Once there was one idea I just thought was rather terrible, and I said
so, and Walt fought me, and he got mad at me; and he could be rather unreasonable,
at times. Of course, he was the boss, but he usually was very understanding.
But not this time. So I took the idea—I didn’t want to—and went into the
director’s room with it. Some time later, Walt came in and I said, "Walt,
I still don’t like it." He said, "Oh, it’s a good one, Dave, you do it.
Do it just the way we told it to you." So I did; believe me, I did. I worked
hard to sell it to the animator, and he didn’t help. They’d just sit there
and [say] "Yeah, yeah." Sometimes they wouldn’t know whether it was good
or bad. The scene came out on the screen—we always had our previews, sneak
previews—and the darned gag fell flat as a pancake. The next day—there was
always a postmortem—I said, "Walt, I didn’t ever think that gag was any
good." He said, "Jeez, Dave, you just didn’t do it right." So I mumbled
to myself and thought, "You can’t win with Walt."
[The episode in question involved a scene in The Flying Mouse (1934).
Hand described what happened in a letter to me in May 1975: "The mouse was
being blown backward through the air, out of control. He was a sympathetic
character in a sad plight. The ‘laugh’ gag was that his rear end would make
a ‘bull’s eye’ into a large thorn sticking out of a rosebush stem. Now,
for me, the idea itself was not funny—especially happening to a pathetic
little flying mouse. But I had been previously overruled in story, so when
the picture got to me, I decided to play the impaling idea down as much
as possible. However, Walt caught up with me when I was getting it ready
for the animator. We had more argument, and I lost. Walt insisted that I
make the thorn long, dark, and sharp—and that the mouse’s rear end get buried
clear up to the hilt. And further to this, that I have the music build up
to a ‘screech’ accent. That poor mouse! The audience did not laugh at it,
but it was one of the many instances where I found Walt to be surprisingly
sadistic. He seemed to enjoy ‘hurt’ gags more than a lot of people."]
Let’s start with the story. The basics are this: a young mouse, who yearns to do something different, tries to fashion some wings for himself. In the process, he ruins his family’s day, and becomes dejected. As soon as he does, though, he sees a butterfly being menaced by a spider, and comes to its rescue. The butterfly turns out to be a fairy, who grants the mouse’s wish to fly.
The granting of the leathery wings, though, does not solve the mouse’s problems. His new flying self is not accepted by the birds, and scares away his family. He gets mocked by a group of bats for not being a bat or a mouse, and ends up going away crying. His tears bring the fairy back, and she removes the wings, sending the mouse running back for joy to his mother.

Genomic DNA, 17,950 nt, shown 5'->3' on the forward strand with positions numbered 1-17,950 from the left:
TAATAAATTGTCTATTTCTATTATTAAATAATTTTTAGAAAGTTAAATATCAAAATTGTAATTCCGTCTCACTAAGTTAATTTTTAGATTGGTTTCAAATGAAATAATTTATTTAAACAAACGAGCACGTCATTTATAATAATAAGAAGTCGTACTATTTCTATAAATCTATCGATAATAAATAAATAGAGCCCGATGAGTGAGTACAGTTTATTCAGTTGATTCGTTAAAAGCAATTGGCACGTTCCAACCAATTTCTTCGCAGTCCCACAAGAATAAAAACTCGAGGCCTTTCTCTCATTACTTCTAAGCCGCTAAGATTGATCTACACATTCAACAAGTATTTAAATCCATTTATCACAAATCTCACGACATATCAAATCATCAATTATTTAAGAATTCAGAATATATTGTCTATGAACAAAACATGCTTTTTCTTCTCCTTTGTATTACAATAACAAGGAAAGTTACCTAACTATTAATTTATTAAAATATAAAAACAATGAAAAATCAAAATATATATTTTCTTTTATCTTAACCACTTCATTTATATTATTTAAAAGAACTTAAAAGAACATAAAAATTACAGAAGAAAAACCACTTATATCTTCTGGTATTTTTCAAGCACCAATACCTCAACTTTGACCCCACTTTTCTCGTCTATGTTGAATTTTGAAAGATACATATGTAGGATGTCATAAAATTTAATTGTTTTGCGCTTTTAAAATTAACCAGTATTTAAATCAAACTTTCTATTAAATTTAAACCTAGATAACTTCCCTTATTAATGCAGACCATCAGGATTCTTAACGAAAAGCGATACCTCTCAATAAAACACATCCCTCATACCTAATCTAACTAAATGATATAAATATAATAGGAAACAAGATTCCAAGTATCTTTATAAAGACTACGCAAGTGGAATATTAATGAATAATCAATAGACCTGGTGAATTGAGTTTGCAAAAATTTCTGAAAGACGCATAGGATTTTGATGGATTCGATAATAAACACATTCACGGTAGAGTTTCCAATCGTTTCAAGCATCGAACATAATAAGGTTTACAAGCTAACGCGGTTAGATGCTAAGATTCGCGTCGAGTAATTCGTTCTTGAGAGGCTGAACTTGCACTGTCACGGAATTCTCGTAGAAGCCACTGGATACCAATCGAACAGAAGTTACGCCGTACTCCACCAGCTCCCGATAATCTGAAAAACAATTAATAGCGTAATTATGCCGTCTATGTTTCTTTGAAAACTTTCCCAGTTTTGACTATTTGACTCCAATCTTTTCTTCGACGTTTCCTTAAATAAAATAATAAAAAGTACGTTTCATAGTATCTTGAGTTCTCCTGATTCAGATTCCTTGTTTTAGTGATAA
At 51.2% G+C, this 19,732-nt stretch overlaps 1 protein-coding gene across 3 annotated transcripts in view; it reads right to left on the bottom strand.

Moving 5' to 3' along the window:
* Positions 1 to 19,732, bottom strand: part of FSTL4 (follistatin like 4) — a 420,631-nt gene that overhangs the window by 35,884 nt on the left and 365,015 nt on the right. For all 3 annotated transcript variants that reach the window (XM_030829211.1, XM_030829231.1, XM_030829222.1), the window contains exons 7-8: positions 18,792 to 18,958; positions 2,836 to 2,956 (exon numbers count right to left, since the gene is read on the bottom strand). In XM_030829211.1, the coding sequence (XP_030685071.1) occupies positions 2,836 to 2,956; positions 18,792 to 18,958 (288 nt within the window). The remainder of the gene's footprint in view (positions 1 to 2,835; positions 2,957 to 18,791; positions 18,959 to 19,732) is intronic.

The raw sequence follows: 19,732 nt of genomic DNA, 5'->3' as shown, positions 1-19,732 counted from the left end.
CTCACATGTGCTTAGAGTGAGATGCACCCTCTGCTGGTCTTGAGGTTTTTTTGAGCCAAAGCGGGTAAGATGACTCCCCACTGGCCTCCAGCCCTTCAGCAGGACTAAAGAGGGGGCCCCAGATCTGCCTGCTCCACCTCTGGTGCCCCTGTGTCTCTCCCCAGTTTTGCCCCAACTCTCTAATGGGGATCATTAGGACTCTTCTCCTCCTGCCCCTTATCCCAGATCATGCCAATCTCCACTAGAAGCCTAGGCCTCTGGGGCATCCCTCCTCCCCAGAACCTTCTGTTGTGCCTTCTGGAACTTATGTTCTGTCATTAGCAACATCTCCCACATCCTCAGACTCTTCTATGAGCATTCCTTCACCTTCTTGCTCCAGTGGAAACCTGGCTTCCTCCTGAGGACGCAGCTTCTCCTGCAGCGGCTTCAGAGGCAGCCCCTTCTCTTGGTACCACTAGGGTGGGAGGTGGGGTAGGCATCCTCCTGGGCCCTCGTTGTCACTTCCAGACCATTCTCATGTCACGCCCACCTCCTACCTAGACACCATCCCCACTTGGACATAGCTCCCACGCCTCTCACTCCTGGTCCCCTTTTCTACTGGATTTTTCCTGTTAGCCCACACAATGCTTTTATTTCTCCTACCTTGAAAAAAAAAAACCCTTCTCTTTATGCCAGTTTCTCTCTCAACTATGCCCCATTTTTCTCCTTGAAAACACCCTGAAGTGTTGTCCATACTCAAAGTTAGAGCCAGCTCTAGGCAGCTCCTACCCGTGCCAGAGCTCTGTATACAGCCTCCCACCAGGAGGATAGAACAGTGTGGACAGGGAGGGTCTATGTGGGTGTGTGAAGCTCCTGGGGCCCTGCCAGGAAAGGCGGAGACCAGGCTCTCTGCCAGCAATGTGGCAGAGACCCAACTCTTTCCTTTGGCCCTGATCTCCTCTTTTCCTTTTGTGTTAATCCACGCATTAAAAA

Does anything about that story strike you as odd? Walt Disney, a man who came up in the world wishing to do something different, to take flights of fancy, if you will, puts out a cartoon saying that such wishes might not be good? The basic message of the short is that you should stick with what you know, and not wish to be different. That just seems very different from the normal message of Disney films to this point.
As I watched the short, this was the thing I could not get over. How would Disney agree with such a thing? After all, this was still 1934, and Walt was heavily involved in the production of the shorts. Sure, I imagine he was not as hands on as he might have been earlier, but this seems directly in conflict with Walt’s values of wishing upon a star and reaching for new ideas.
That conflict is hard to resolve, but should not obscure other interesting things about the short. For example, the fairy in this short is the predecessor of later fairies we will see, such as Persephone in
The Goddess of Spring or the Blue Fairy in Pinocchio. It’s a nicely drawn human figure, and shows Walt’s boys thinking ahead.
There is also the mouse character. The main character is a familiar design, and will be used again later in Disney shorts. It’s a different design than Mickey, and the first real 3-dimensional mouse seen in the Disney films. It will be used later in The Country Mouse short, if I’m not mistaken.
I have not said yet if I like or dislike this short, and that’s because I can’t make up my mind. The animation is good, the song “You Ain’t Nothin’ But A Nothin’” is also good. But the message of the short leaves me stunned, and I find that hard to get over. Give it a watch and see what you think.
Curiously, Merrit and Kaufmann state in their book that the story was adapted from a story from the 1600's; Jean de La Fontaine's "The Jay Dressed Up in the Peacock's Feathers" (which I'm pretty sure was taken from an Aesop fable). In this story a jay tries wearing some peacock feathers and is mocked for trying to be so oh-la-dee-dah by his peers and also for being a fraud by the peacocks. Here the message is clear: "Don't try to be something you're not because of vanity". In
The Flying Mouse the vanity part of the tale is gone so it's more a tale of be careful what you wish for!
Click on thumbnail for full size image
Model SheetSubmitted by eutychus